September 17, 1859, San Francisco Bulletin newspaper:
“At the peremptory request and desire of a large majority of the citizens…I, Joshua Norton…declare and proclaim myself Emperor of these United States to make such alterations in the existing laws of the Union as may ameliorate the evils under which the country is laboring.”
Signed, “NORTON I, Emperor of the United States.”
Joshua Abraham Norton was a British-born businessman before he was “Norton I, Emperor of the United States”. Norton spent a large part of his childhood in South Africa before migrating to San Francisco during the 1849 Gold Rush. While in San Francisco he invested into the real estate business, and by the early 1850s, he’d turned his original $40,000 stake into a quarter million dollar fortune. But common to the Gold Rush-era, Norton’s greed eventually got the better of him. During a rice shortage in 1853, he planned to conquer the San Francisco market, only to land in financial ruin when fresh shipments poured into the harbor and caused the price to plummet. Norton declared bankruptcy and fell off the map for several years. He resurfaced in 1859 with the San Francisco Bulletin royal decree. He genuinely believed that he was the unrecognized sovereign of the United States. There were no reports of Norton ever exhibiting any symptoms of mental instability or delusion during his business career, but it seemed that in his time away he had lost his mind
Following the decree Norton would become a staple of the San Francisco community. Donning a Navy coat, an ostrich feather-plumed hat and occasionally carrying a military saber, he would stroll the streets and enjoy the celebrity status that came with anyone willing to indulge his royal fantasy. Often being greeted with a bow, the city directory listed his occupation as “Emperor”. Despite his lack of a palace and riches he ate at many restaurants free of charge, had free tickets to theater performances, and even issued his own currency.
Local newspapers and tourist locations quickly picked up on the popularity of the Emperor. Souvenirs such as photographs of him in imperial dress and Emperor Norton dolls found their way into shops across the city. Newspapers printed his royal decrees in hopes of increased readership despite their absurdity. On October 1859, he declared in local newspaper, “fraud and corruption prevent a fair and proper expression of the public voice…in consequence of which, we do hereby abolish Congress.” When congress continued to meet and run as normal Emperor Norton I responded with a decree that demanded General Winfield Scott to march on Washington. In the upcoming year with the Civil War approaching, Norton declared that he had dissolved the Union and replaced it with a monarchy; with him of course as the monarch. With the help of the newspapers these decrees continued to be put in front of the public. When the French invaded Mexico he even added ‘Protector of Mexico’ to his title.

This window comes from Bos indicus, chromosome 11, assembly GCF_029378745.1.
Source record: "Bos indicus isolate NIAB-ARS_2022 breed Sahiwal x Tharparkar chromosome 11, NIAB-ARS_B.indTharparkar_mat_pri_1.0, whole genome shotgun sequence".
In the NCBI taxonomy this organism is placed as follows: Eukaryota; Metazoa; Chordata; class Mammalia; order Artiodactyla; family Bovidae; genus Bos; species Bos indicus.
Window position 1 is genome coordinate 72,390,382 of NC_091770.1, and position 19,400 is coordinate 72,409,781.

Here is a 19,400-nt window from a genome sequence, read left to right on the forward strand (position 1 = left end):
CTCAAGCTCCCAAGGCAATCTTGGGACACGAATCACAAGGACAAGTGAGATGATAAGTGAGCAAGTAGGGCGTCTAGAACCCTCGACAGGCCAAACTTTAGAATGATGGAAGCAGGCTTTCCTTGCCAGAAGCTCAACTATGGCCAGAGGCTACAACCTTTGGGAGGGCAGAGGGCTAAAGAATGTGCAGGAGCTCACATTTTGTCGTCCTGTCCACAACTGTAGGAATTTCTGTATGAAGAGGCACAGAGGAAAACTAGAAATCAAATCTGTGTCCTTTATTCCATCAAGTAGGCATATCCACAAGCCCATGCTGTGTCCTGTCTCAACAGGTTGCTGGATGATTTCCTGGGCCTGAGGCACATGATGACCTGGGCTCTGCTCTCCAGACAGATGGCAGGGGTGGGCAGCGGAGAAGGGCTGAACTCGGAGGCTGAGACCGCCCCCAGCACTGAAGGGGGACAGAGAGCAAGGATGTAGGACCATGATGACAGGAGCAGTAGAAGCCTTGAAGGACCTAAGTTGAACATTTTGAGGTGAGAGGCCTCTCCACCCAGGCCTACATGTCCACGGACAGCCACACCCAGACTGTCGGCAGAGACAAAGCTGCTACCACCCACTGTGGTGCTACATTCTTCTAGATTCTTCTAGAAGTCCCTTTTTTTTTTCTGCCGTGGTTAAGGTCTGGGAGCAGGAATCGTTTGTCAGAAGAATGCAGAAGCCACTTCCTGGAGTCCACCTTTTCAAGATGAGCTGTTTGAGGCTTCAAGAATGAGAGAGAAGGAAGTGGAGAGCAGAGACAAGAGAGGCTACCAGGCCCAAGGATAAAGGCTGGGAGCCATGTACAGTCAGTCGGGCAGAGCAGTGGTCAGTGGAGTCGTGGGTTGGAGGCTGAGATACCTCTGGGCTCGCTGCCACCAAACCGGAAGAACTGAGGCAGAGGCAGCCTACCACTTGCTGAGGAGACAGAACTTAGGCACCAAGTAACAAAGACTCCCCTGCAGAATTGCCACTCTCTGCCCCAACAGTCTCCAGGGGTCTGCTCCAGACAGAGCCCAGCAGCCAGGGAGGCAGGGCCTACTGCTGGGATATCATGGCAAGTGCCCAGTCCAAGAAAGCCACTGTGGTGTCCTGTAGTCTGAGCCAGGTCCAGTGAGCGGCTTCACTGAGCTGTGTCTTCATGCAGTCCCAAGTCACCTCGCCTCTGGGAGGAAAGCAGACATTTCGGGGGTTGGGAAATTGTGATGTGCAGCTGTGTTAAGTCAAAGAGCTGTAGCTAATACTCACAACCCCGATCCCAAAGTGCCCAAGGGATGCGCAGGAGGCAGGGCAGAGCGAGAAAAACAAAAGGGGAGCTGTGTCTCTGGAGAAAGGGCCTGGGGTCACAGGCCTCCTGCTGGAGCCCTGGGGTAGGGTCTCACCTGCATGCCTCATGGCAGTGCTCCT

As his popularity grew, Norton I became a cherished icon for the city of San Francisco. Theater owners saved him a seat at the opening night of every play; local train and ferry companies let him ride free of charge; and some restaurateurs allowed him to skip out on his tab in exchange for the right to post an imperial seal of approval that read: “By Appointment to His Imperial Majesty, Norton I.” The Emperor remained poor in spite of this; but many admiring subjects ‘paid’ taxes into the ‘imperial treasury’ to support him. In 1871, a local printing firm ran off a special currency emblazoned with a picture of Norton I and his imperial seal. The Emperor passed the notes as his official government bonds until the day he died, and many recipients displayed them as treasured mementos. Army officers gifted him fresh uniform when his old one wore out, and local lawmakers helped furnish the ‘royal wardrobe’ from public funds. When a police officer once dared to arrest the Emperor on charges of vagrancy, the city’s newspapers responded with outrage. The Emperor was quickly released, and from then on, the city’s lawmen saluted whenever they encountered him on the street.
All the while, newspapers continued to print Norton;s decrees in the papers. Some were bizarre such as in 1872, he declared that anyone who referred to his adopted city by “the abominable word ‘Frisco’” was subject to a $25 fine. Others were more logical, in the early 1870s he announced that the city should appropriate funds for construction of a bridge between San Francisco and Oakland. Ignored at the time, Norton’s decree eventually came to fruition in 1936 with the opening of the Bay Bridge.
Emperor Norton’s character inspired fascination from tourists and great artists alike. Mark Twain, who had worked as a journalist in San Francisco during his reign, went on to use the Emperor as the model for the “King,” a royal impostor who appears as a character in his 1885 novel “The Adventures of Huckleberry Finn.” Various plays and operas were written about Norton during his lifetime. Despite this, his day to day wasn’t as grandiose; he lived in a tiny rented room and spent his days playing chess, attending religious services, reading in libraries or going on long walks, supposedly with Bummer and Lazarus, his two dogs.
It was during one of these royal walks on January 8, 1880, that Norton I, Emperor of the United States and Protector of Mexico, dropped dead from a stroke. His passing was written about in dozens of newspapers including the New York Times. San Francisco gave Norton a send-off fit for an Emperor. “LE ROI EST MORT” (“THE KING IS DEAD”), read the headline in the Chronicle. “He is dead,” lamented another paper, “and no citizen of San Francisco could have been taken away who would be more generally missed.” At Norton’s funeral a few days later, around 10,000 loyal ‘subjects’ turned up to pay their respects.